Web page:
Skip to main content
Advertisement
Advertisement
Atlantis Subsea Farming will go ahead with developing its submersible cage despite disappointment over allowed biomass. Image: ASF
Atlantis Subsea Farming will go ahead with developing its submersible cage despite disappointment over allowed biomass. Image: ASF

The owners of Atlantis Subsea Farming have decided to press ahead with testing their salmon farm concept “with reduced scope” after getting just one of the six Norwegian development permits they applied for.

Advertisement

The permits dictate how many extra fish companies are allowed to grow to test new concepts, and help offset development costs. Atlantis Subsea Farming is being allowed just 780 tonnes.

"The process related to the application for development permits has been exhausting and unpredictable,” said Atlantis Subsea Farming general manager Trude Olafsen in a press release.

“We applied on January 29, 2016 and only now is there a decision. The process is comparable to high jumping without knowing where the bar is.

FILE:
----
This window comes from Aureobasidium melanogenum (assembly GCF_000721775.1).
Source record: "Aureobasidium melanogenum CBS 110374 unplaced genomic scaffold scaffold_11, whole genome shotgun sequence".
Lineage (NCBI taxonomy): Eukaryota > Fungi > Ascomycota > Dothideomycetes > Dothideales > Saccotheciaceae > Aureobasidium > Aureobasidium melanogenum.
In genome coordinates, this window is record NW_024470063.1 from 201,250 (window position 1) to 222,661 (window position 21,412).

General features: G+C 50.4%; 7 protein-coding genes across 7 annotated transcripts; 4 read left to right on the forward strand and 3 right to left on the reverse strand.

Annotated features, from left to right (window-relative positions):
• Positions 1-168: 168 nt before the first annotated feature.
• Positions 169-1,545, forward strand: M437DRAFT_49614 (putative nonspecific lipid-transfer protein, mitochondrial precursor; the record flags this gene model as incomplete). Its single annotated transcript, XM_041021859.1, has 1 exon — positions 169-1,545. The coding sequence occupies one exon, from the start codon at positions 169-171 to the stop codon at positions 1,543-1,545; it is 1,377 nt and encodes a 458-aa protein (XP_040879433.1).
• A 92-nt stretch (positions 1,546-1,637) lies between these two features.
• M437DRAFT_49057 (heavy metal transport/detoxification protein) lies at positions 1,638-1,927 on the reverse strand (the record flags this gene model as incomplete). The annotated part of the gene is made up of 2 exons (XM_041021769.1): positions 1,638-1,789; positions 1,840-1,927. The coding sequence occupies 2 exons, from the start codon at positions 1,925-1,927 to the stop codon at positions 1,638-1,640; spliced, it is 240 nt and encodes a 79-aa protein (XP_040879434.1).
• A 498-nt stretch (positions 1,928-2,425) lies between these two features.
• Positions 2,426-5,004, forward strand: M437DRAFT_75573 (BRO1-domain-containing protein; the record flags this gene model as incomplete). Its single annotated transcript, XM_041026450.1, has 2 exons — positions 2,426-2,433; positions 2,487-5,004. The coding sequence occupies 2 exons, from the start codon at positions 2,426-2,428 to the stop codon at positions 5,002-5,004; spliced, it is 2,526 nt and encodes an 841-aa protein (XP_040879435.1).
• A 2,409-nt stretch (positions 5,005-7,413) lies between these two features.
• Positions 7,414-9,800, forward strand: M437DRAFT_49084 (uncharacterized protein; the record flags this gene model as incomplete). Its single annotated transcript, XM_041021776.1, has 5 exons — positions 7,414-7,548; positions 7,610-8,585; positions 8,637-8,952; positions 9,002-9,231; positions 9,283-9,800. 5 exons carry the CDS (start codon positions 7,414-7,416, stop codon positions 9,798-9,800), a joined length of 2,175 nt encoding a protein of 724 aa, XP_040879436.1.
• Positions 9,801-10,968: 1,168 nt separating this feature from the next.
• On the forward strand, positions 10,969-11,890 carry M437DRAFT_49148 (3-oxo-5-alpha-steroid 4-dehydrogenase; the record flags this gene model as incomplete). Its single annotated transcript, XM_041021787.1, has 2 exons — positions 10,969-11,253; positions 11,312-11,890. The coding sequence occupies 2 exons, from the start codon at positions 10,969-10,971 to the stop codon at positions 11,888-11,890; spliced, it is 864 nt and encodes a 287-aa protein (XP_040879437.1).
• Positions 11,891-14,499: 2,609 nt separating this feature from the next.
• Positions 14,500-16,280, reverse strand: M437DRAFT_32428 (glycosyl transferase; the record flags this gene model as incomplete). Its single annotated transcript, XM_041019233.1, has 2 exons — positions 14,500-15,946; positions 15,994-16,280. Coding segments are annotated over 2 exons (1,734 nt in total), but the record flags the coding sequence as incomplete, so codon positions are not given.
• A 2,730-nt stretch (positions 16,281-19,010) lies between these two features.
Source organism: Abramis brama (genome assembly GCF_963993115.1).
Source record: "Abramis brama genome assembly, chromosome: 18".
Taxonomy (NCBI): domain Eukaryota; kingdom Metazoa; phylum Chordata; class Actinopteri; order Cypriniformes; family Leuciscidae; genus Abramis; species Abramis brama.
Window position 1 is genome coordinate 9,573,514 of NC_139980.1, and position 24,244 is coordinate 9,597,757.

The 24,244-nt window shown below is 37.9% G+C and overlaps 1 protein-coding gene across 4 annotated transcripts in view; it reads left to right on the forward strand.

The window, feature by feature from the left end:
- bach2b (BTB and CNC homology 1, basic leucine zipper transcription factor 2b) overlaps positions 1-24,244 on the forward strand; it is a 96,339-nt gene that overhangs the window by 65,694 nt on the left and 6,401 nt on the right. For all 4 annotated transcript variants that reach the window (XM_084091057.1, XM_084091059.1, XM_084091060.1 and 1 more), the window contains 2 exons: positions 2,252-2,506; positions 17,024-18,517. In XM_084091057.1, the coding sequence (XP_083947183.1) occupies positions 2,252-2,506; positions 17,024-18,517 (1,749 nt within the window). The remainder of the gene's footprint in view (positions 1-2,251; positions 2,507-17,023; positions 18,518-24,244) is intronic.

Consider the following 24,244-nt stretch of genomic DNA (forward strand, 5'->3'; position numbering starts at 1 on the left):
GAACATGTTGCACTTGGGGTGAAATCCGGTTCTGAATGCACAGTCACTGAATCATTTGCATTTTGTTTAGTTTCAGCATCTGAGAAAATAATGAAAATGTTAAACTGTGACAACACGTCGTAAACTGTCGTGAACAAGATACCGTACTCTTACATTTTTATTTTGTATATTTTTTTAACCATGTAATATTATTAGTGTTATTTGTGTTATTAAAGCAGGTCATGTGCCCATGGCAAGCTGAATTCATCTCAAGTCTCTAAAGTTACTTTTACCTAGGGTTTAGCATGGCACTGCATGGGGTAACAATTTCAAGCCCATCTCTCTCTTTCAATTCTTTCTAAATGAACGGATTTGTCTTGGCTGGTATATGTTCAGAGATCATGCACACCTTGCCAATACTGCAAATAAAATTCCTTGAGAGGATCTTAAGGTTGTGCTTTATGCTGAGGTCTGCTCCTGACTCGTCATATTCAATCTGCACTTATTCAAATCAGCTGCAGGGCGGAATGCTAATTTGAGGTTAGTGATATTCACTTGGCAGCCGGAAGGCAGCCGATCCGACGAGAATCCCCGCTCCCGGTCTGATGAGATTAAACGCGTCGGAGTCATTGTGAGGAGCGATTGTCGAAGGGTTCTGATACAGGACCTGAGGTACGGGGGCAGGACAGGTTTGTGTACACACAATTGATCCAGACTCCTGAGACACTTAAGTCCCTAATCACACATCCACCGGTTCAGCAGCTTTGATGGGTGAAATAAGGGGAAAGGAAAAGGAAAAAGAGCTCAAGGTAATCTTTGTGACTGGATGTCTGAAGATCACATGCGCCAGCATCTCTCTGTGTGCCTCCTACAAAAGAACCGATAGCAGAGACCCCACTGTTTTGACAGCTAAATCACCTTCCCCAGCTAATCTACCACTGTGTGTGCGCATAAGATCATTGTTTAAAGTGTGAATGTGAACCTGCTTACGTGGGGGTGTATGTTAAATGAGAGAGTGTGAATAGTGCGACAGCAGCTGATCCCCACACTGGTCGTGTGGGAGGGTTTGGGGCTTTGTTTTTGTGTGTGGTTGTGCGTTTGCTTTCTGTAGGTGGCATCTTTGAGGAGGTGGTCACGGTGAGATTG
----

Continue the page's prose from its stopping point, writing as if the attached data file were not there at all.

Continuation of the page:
“We now have to go through the project once again and reduce the scope of what is possible to document and test with reduced biomass. However, we will still get valuable knowledge from the project regarding technical functionality."

Submerged and raised

Atlantis Subsea Farming’s plan is based on developing affordable cages that can be submerged by filling the collar with water, and raised by filling it with air. It says submersible cages would contribute to better and more sustainable use of current farming sites as well as enabling use of more exposed sites, as fish would be far less exposed to the environmental and physical conditions than in a surface position.

The company, owned equally by AKVA group ASA and partners Sinkaberg-Hansen AS and Egersund Net AS, intends to keep costs down. Another aim is that the technology and operating methods developed can be made available and be adopted by the industry relatively quickly.

"During the application period, we have only become even more convinced that this technology will have a future - both because deep-sea farming has some obvious benefits and because the technology has a cost-level that will be sustainable after the actual development project is over,” said Olafsen.

She pointed out that the Norwegian authorities are now in the process of evaluating the system of development permits.

"It will be interesting to see what the conclusion is. We gladly contribute with input in this process as it is important that such a scheme actually fulfills what was the political intention when the scheme was established," she said.